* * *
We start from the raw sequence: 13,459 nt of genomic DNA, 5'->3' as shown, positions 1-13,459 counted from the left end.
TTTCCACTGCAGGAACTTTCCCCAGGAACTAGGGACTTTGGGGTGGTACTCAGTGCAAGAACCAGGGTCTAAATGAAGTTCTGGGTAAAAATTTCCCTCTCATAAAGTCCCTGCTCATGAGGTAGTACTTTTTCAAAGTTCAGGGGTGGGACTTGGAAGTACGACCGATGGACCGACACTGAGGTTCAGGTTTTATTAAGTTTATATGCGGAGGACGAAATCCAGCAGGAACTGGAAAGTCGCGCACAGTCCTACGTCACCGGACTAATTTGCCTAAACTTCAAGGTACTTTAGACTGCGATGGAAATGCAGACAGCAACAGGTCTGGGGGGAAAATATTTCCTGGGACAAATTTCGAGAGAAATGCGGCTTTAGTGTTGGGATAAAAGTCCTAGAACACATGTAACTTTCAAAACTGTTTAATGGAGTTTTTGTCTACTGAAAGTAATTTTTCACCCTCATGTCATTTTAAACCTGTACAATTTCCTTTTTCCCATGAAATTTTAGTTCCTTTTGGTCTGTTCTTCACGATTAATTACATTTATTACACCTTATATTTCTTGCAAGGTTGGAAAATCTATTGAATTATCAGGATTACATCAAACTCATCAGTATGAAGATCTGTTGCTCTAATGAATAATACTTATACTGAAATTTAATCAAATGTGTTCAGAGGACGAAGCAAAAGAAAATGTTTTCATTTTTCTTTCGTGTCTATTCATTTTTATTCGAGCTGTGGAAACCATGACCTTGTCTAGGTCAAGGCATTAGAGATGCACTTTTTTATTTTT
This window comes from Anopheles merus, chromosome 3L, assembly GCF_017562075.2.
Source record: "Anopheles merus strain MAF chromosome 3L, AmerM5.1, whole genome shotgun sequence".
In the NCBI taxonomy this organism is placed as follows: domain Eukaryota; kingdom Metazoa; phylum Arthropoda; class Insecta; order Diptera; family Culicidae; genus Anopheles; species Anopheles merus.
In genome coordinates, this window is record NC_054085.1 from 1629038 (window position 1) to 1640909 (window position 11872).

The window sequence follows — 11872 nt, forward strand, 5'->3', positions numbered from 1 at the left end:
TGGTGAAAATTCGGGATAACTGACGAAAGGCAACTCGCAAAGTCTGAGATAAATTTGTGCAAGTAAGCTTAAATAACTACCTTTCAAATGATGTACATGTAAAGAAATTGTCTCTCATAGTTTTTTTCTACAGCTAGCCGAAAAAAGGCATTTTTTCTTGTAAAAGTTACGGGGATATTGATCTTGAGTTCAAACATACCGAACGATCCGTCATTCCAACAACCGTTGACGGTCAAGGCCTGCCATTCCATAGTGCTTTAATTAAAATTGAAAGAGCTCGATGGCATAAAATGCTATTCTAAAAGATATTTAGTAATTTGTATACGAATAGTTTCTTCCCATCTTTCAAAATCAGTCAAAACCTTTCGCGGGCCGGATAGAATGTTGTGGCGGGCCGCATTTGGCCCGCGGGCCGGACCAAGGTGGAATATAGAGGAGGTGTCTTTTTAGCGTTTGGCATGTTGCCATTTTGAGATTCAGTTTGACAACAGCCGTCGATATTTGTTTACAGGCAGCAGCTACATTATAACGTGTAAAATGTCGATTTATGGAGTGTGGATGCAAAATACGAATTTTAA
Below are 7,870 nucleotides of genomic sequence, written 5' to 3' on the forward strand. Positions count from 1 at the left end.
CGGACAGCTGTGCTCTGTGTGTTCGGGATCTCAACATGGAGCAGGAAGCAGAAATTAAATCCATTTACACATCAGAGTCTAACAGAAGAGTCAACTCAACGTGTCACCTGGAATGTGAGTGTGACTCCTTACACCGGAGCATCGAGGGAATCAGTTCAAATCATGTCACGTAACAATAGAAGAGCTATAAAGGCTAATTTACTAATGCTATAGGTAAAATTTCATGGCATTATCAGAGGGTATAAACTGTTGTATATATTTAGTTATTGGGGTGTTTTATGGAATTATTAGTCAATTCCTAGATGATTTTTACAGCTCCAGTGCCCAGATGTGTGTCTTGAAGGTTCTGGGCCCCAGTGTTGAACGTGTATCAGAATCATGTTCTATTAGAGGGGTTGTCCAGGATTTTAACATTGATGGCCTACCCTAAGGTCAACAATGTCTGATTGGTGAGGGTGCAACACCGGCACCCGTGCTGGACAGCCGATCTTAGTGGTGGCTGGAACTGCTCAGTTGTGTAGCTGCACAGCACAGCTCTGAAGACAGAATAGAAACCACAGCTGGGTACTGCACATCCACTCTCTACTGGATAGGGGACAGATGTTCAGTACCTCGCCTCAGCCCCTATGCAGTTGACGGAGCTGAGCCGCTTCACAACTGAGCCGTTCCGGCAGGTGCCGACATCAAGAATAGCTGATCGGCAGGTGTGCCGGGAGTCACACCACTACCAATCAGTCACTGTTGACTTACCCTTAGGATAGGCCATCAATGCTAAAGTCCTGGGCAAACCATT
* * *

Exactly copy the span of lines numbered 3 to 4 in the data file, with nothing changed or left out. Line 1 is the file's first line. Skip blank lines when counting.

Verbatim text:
This window comes from Anopheles merus, chromosome 3L, assembly GCF_017562075.2.
Source record: "Anopheles merus strain MAF chromosome 3L, AmerM5.1, whole genome shotgun sequence".